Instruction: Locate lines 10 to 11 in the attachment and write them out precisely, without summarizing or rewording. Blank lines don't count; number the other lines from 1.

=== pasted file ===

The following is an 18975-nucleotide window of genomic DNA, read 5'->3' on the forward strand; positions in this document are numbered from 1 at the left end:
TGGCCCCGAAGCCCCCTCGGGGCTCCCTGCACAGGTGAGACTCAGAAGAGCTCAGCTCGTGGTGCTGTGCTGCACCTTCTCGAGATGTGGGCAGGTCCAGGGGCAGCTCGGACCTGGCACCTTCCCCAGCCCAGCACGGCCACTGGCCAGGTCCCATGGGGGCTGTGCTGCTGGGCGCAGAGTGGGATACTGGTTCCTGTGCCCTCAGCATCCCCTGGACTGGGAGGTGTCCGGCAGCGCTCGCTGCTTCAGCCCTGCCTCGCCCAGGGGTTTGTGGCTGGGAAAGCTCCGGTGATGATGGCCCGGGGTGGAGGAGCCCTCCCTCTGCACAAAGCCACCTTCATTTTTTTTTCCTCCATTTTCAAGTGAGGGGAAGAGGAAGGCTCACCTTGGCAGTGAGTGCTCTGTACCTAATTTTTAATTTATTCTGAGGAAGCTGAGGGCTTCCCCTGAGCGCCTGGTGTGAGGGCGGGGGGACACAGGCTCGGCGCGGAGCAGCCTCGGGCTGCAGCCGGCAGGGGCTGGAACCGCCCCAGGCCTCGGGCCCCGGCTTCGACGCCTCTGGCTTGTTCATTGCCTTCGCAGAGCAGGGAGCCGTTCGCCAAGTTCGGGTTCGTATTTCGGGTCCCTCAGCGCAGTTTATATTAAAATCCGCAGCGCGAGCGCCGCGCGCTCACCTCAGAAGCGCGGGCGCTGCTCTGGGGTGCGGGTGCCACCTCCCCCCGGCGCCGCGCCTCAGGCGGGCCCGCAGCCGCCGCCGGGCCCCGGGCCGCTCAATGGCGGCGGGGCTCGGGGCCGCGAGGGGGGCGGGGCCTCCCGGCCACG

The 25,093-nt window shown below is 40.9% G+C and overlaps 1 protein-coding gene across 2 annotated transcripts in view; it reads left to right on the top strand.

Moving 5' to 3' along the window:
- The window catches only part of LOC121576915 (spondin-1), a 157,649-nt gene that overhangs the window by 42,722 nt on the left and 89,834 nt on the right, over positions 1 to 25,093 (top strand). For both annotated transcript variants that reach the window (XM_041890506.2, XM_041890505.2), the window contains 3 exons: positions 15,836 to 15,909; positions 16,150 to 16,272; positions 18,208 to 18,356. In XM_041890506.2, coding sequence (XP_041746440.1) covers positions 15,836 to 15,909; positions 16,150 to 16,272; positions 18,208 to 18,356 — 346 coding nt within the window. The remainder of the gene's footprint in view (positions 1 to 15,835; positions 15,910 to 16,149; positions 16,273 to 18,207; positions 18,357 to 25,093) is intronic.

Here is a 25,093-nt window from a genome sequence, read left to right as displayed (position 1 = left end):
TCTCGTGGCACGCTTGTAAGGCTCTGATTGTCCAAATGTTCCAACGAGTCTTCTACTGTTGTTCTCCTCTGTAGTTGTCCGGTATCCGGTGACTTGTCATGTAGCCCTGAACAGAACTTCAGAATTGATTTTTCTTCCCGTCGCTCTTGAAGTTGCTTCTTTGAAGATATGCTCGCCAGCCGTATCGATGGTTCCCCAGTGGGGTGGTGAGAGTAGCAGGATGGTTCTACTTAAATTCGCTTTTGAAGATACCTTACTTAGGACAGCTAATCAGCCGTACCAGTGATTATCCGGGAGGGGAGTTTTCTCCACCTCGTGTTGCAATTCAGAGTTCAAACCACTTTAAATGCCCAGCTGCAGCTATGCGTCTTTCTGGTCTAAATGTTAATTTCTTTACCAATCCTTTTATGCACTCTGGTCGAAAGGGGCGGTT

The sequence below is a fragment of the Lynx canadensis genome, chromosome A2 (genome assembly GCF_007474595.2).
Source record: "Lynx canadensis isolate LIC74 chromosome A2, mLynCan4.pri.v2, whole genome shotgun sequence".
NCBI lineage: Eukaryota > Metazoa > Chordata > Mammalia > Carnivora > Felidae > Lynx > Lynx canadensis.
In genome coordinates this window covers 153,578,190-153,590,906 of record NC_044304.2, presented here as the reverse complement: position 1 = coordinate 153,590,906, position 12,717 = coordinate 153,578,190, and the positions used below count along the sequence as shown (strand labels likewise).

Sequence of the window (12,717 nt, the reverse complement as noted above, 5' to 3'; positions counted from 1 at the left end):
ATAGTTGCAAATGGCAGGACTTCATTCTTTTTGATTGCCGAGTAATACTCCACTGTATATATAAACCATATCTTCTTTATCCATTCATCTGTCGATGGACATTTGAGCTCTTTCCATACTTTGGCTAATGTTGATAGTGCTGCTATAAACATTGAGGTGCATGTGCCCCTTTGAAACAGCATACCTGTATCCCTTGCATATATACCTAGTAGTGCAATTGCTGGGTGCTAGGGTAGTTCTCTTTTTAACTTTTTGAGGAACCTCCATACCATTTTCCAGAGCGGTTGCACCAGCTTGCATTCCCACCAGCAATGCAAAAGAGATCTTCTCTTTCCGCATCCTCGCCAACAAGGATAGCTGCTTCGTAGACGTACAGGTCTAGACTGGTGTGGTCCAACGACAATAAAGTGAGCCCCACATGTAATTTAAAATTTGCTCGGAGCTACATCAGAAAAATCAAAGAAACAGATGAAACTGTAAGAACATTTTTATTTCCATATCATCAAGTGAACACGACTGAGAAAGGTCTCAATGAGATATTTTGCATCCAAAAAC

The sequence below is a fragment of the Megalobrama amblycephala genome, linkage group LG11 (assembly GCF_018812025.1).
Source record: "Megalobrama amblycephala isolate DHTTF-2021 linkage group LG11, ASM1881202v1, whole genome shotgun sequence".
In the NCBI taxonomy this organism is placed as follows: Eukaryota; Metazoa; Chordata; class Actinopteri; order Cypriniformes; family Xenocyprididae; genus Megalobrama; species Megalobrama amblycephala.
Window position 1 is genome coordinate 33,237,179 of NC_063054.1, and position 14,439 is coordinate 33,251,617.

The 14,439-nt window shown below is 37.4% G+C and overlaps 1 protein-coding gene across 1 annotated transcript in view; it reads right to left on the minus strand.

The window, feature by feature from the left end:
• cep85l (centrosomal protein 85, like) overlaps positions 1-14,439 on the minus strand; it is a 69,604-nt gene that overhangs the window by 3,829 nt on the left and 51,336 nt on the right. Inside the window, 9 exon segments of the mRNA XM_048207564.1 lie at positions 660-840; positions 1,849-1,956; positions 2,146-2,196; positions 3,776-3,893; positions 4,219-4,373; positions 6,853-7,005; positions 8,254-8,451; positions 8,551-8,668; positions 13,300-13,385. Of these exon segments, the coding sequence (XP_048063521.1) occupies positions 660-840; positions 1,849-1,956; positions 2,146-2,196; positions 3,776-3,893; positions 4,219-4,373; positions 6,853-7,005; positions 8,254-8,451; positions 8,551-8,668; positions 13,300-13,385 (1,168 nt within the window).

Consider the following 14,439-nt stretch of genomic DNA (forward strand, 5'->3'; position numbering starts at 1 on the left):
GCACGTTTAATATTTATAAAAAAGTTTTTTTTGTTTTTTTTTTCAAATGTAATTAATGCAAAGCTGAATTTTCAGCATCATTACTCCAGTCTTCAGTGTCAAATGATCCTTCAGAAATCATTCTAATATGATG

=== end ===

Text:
NCBI lineage: Eukaryota > Metazoa > Chordata > Mammalia > Carnivora > Felidae > Lynx > Lynx canadensis.
In genome coordinates this window covers 153,578,190-153,590,906 of record NC_044304.2, presented here as the reverse complement: position 1 = coordinate 153,590,906, position 12,717 = coordinate 153,578,190, and the positions used below count along the sequence as shown (strand labels likewise).